NSD. “I have worked for films and a few television series but theatre is my real calling, it is no less than worshipping,” he adds.
For actor Pankaj Tripathi, famous for his roles as Sultan Qureshi in Gangs of Wasseypur and school principal in Nil Batte Sannata, the three years at NSD had been a beautiful time of his life. “You ask for a book and they [NSD] would get it for you in a couple of days. Yes, things have changed now. Earlier we used to know who our seniors were; nowadays undergraduates know you only if you are seen in a film. My experience at NSD was awesome. I believe that passion alone can’t make you a great performer. You need proper training as well. And NSD gives that,” he says. Tripathi belongs to Bihar’s Gopalganj district where too, for years, people did not have a television set at their homes.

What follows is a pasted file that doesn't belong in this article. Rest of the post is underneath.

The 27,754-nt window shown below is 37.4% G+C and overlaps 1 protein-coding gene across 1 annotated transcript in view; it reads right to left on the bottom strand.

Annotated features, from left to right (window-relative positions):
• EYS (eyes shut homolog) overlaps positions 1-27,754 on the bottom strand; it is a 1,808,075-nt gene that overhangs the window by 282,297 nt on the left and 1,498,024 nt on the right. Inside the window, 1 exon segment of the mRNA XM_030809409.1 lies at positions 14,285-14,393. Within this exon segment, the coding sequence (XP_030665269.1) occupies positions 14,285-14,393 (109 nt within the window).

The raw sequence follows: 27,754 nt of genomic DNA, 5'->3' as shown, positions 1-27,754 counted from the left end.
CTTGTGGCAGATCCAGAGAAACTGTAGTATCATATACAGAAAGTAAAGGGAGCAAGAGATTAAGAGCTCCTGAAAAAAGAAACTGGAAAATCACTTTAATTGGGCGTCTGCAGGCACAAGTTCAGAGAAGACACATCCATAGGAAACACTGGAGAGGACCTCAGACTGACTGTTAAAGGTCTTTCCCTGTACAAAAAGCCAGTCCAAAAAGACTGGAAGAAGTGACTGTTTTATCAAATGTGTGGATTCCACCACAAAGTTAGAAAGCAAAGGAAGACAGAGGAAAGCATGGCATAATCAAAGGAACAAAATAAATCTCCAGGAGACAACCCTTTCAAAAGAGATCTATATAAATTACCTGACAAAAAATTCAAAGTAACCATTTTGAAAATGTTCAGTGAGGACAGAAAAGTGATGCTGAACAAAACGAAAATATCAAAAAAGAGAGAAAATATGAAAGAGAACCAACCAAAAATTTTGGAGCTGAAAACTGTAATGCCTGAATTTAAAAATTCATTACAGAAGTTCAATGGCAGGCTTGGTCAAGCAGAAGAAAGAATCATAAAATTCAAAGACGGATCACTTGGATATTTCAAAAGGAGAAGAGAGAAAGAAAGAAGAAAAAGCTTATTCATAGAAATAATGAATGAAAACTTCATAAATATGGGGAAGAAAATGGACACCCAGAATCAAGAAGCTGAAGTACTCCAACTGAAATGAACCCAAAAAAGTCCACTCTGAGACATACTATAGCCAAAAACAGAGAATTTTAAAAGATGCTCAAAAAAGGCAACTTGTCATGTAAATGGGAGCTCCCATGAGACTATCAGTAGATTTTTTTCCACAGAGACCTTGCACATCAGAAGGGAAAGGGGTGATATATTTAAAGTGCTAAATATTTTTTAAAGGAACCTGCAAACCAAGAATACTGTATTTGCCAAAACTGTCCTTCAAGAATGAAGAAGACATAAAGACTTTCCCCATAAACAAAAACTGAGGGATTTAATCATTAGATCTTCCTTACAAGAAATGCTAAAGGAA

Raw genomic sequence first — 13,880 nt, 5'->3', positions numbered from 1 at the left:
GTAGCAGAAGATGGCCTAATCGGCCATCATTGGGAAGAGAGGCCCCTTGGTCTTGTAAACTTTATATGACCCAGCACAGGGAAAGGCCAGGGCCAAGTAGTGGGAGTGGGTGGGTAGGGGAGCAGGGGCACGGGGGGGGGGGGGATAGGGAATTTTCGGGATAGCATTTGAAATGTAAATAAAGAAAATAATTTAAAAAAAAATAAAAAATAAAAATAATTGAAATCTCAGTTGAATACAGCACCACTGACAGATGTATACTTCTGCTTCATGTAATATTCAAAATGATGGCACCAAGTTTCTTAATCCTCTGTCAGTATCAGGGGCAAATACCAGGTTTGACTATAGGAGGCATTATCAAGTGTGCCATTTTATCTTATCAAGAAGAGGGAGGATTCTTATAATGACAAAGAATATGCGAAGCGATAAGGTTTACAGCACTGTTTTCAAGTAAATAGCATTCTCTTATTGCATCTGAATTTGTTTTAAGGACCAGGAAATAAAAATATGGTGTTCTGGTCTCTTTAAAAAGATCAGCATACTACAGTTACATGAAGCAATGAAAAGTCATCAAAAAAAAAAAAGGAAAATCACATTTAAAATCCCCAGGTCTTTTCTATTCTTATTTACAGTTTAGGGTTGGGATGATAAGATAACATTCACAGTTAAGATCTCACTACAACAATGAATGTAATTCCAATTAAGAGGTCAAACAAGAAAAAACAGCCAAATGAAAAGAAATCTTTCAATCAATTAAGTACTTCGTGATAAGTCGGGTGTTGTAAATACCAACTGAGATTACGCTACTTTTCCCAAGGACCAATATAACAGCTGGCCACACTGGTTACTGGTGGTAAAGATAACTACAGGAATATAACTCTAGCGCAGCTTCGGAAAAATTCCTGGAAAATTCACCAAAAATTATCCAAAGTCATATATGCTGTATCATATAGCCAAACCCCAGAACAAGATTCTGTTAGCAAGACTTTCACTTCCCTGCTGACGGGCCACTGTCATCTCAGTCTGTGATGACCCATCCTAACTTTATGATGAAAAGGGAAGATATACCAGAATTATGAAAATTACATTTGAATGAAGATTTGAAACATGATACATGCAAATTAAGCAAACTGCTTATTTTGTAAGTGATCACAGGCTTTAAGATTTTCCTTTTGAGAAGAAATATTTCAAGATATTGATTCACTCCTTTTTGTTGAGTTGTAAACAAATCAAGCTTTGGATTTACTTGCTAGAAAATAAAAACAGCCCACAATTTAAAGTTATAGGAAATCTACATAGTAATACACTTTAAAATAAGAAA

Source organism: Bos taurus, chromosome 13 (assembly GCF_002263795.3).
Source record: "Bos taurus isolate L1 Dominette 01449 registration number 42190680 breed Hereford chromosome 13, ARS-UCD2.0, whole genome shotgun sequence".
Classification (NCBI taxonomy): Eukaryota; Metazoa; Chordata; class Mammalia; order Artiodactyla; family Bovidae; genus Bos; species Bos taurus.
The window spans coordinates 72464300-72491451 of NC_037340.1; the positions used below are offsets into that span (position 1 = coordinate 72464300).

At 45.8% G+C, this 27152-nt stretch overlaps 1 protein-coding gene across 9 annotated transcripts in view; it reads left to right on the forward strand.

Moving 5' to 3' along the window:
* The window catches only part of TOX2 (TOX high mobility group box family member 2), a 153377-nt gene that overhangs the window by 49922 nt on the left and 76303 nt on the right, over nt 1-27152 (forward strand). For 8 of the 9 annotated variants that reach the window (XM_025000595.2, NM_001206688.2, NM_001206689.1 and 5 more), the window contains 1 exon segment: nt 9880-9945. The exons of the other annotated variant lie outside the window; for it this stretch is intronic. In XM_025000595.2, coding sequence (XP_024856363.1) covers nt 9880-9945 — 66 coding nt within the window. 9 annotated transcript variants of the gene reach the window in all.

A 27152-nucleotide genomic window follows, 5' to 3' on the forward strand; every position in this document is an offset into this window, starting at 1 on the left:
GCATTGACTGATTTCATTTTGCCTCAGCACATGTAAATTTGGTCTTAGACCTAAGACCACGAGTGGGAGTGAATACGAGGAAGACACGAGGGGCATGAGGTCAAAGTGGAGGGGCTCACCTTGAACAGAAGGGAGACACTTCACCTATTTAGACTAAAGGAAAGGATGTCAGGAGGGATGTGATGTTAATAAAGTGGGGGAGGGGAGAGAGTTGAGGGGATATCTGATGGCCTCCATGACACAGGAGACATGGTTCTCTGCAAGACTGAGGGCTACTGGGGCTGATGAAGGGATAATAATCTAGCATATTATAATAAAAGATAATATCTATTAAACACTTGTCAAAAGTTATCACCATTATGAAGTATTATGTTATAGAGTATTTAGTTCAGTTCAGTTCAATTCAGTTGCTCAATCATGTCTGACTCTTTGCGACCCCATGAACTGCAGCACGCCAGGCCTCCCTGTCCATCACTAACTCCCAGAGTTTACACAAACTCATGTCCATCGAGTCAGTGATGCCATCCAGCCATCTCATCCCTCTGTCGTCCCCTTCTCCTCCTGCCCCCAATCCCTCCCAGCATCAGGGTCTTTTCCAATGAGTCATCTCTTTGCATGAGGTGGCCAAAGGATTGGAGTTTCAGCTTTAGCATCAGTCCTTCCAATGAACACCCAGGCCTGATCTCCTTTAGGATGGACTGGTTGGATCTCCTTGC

The work culture at NSD is said to be phenomenal, no matter how overworked and staff-crunched the institution may be. An anecdote of one of its performances at a nondescript auditorium in eastern UP sheds more light on this. The auditorium was jam-packed; lights were dim off-stage. As the curtain rose, a pin-drop silence engulfed, staying for a few more minutes. The play started with drumbeats in the background and a voice narrated the backdrop of the famous drama Panchlight. A group of eight to nine people entered from the right and positioned in the middle of the stage. In the middle of the play, while enacting a scene of the village panchayat, the light went off. All artists froze at their respective places. When the power was not restored for long, other members of the group used the light from torches to illuminate the stage. Artists resumed the act, exactly from where they had left, so seamlessly as if a technical snag had never happened.
People at NSD are wired that way – to give the best in minimum possible resources.
Interview with: Suresh Sharma, Chief, Repertory Company, NSD
What do you have to say on the autonomy of NSD?